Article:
06/20/2018 | Press release | Distributed by Public on 06/20/2018 16:04
Three months later, López opened Pueblo Sano (Healthy Town). She was able to serve only a few fruits and vegetables she could acquire locally.Today, López and other small business owners in Orocovis are well into economic recovery with the assistance of the Foundation for Puerto Rico, a non-governmental organization that promotes community-based opportunities for social and economic development on the island.
The Foundation for Puerto Rico was founded in 2011 with the mission to transform Puerto Rico into a world-class travel destination.Hurricane María, however,pushed the Foundation for Puerto Rico to quickly pivot to help small communities recover by establishing the 'Bottom Up Destination Recovery Initiative.' Through this initiative, the foundation hopes to help 50 small communities in Puerto Rico recover from the storm and bolster sustainable local economies.
Orocovis, a municipality of 25,000 in central Puerto Rico, is the first of three pilot projects. The other pilots are in Punta Santiago, a neighborhood in the eastern coastal municipality of Humacao, and the municipalities of Aguadilla and Isabela in the northwest of the island.
'For Puerto Rico to recover, we need solid economic growth,' said Annie Mayol, the foundation's president. 'After Hurricane María, it was evident that we needed to create opportunities and help local communities whose economies were languishing.'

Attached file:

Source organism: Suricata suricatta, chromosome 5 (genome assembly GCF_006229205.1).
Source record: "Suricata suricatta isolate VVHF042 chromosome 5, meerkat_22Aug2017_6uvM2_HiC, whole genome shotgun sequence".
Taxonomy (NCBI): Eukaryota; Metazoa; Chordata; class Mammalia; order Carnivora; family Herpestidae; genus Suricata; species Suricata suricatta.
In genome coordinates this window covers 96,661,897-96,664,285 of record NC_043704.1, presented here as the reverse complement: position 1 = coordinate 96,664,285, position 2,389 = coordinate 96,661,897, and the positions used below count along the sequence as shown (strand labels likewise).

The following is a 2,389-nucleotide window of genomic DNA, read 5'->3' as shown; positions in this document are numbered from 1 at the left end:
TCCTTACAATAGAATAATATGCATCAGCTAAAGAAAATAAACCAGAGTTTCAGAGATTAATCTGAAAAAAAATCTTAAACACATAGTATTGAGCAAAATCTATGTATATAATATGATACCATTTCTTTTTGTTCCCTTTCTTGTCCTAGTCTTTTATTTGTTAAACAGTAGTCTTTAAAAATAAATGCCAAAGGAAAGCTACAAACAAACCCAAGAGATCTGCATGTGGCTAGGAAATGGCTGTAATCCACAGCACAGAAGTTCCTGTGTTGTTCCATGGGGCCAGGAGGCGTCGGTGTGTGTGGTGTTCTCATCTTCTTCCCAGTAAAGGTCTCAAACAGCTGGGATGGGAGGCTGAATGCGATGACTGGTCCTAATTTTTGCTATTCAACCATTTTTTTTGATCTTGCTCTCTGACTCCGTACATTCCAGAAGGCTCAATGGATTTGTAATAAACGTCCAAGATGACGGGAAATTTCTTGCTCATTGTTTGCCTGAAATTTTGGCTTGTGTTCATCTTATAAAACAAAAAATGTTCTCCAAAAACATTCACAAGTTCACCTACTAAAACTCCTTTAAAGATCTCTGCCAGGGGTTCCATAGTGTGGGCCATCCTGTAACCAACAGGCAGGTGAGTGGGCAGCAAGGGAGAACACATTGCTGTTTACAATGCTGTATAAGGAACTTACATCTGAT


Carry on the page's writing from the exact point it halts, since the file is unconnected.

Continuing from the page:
FEMA has provided technical assistance to the Foundation for Puerto Rico, and will continue to collaborate with the organization on community-based recovery projects.
Liana Aguilar, a FEMA voluntary agency liaison, said leveraging federal and philanthropic resources has proved beneficial to communities and is integral for long-term recovery.
'These types of aligned investments can deepen and spread the impact of innovation and sustainability across communities and regions,' Aguilar said.
In Orocovis, the Foundation for Puerto Rico spent $565,000 on its first pilot project. It began by distributing $77,000 in small grants to help 31 proprietors keep operations afloat following the hurricane. The business owners also were provided with 120 hours of entrepreneurial and technical training.
More than three dozen businesses were able to stay open during evening hours with the installation of 81 solar lamps. The foundation also facilitated the installation of five cisterns and distribution of more than 100 water filtration systems to residents and small businesses.
Orocovis, surrounded by steep mountainous terrain, lost all communications capability during Hurricane María. Installation of eight Wi-Fi satellite antennas along its famed Ruta de la Longaniza (Sausage Trail) helped restaurants and shops return to normal business operations.
Orocovis Mayor Jesús Colón said the foundation played a key role in helping the community recover. He also credited residents with embracing the team of foundation advisors who lived and worked in the community for several months.
'There was a need for small businesses to stay open, for our residents to have access to local products,' Colón said. 'The foundation helped us immensely, but the community also took the lead in our own recovery.'
Carmen López's restaurant is now fully open for business, and she is thankful to the Foundation for Puerto Rico for helping Orocovis become a stronger and self-reliant community.
'This has been a beautiful experience,' she said. 'We have a new consciousness in Orocovis.'
Disaster recovery assistance is available without regard to race, color, religion, nationality, sex, age, disability, English proficiency or economic status. If you or someone you know has been discriminated against, call FEMA toll-free at 800-621-FEMA (3362) 711/VRS - Video Relay Service). Multilingual operators are available. (Press 2 for Spanish). TTY call 800-462-7585.
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